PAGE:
There are a number of collateral consequences to the FCC's order, said Perkins Coie's Gidari, counsel to education, library and other associations that opposed the FCC's decision.
"I don't think the commission had a clue that what they were saying affected other facilities-based providers," he said.
"A lot of companies and organizations make broadband available to their work force, students, faculties, researchers and others. That's why Congress holds hearings, to determine impact. The commission put out an order only carriers would pay attention to," Gidari said.
"The notion a librarian would have to do a wiretap and is subject to felony penalties if she discloses it, is amazing," he said.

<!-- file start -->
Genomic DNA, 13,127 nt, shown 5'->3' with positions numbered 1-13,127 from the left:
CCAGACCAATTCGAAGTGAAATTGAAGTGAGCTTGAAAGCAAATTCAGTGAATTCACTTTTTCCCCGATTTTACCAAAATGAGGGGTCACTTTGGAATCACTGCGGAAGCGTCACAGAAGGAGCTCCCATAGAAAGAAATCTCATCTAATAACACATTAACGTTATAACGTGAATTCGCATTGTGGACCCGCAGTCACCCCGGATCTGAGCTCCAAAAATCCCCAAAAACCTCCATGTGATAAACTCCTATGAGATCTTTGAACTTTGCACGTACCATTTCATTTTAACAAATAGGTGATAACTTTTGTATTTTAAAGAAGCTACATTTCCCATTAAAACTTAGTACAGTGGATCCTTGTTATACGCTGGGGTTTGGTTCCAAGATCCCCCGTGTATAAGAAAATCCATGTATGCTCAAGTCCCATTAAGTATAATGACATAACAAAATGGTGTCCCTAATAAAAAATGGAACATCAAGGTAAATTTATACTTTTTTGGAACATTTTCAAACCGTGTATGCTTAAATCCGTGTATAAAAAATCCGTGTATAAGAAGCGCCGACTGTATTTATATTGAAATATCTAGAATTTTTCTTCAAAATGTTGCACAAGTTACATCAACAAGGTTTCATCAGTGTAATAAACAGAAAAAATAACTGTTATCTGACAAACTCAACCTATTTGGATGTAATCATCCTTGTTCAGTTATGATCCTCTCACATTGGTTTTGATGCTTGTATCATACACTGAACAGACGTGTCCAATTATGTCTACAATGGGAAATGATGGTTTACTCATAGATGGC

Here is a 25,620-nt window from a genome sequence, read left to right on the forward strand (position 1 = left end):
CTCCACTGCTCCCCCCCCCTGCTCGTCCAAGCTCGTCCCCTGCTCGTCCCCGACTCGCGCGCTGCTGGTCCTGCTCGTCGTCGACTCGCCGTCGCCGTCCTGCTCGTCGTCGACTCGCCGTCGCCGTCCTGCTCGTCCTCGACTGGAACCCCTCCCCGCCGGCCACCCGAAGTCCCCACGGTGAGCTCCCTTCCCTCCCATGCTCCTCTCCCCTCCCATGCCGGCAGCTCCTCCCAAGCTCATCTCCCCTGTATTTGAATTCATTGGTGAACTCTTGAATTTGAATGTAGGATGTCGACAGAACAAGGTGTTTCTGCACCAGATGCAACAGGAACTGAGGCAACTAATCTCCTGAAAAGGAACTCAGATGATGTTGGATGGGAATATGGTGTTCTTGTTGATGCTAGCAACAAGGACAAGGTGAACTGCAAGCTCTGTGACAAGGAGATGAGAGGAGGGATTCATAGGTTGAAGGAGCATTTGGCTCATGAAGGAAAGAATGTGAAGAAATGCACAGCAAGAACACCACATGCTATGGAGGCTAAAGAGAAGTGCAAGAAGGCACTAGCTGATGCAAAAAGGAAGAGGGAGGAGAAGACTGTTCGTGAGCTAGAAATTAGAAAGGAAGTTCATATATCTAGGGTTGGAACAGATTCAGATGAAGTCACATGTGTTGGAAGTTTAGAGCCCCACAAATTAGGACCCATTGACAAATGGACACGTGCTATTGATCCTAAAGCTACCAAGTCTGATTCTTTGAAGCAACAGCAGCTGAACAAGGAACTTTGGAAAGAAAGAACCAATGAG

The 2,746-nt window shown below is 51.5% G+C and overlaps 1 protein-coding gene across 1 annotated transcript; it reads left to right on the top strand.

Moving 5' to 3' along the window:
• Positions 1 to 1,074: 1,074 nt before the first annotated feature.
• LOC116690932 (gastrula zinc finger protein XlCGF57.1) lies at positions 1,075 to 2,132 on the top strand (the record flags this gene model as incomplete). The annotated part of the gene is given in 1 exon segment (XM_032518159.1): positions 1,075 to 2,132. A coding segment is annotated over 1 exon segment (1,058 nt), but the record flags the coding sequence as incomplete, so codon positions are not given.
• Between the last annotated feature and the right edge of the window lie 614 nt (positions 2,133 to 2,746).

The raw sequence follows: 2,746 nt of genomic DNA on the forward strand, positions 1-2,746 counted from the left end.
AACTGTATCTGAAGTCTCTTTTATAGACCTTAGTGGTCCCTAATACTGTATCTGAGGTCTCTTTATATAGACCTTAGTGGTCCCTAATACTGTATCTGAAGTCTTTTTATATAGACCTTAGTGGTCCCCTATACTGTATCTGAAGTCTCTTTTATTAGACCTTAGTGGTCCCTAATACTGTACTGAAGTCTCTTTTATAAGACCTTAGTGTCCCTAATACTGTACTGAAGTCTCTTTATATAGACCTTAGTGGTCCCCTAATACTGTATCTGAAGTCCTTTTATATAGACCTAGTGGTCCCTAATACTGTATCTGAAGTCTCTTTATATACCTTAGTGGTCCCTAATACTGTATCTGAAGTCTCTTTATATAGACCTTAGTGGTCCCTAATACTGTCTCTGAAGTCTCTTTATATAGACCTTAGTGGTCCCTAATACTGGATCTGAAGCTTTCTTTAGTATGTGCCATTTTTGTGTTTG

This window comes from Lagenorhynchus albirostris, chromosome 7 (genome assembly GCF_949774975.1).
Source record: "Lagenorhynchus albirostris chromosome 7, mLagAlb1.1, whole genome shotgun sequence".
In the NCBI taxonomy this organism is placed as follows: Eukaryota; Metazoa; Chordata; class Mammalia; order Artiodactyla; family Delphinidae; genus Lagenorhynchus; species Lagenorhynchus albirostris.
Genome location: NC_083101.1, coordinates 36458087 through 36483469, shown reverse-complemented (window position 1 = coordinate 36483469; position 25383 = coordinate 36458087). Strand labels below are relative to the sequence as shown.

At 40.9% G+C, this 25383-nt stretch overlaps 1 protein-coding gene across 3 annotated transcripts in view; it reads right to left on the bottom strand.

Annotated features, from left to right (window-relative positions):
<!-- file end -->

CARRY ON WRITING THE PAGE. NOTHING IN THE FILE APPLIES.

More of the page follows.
"That's what CALEA requires -- you have to have a security office, security procedures. In truth, that won't happen because the library will be closed because it has no budget for this. That's why this issue is important."
Applying CALEA to the Internet is in many ways like a combo 215/Broadcast Flag -- in short, it's a technology mandate to make it easier for the government (and others) to spy on people. The kicker is that it's the customers/patrons/surveillance subjects themselves who will pay for it.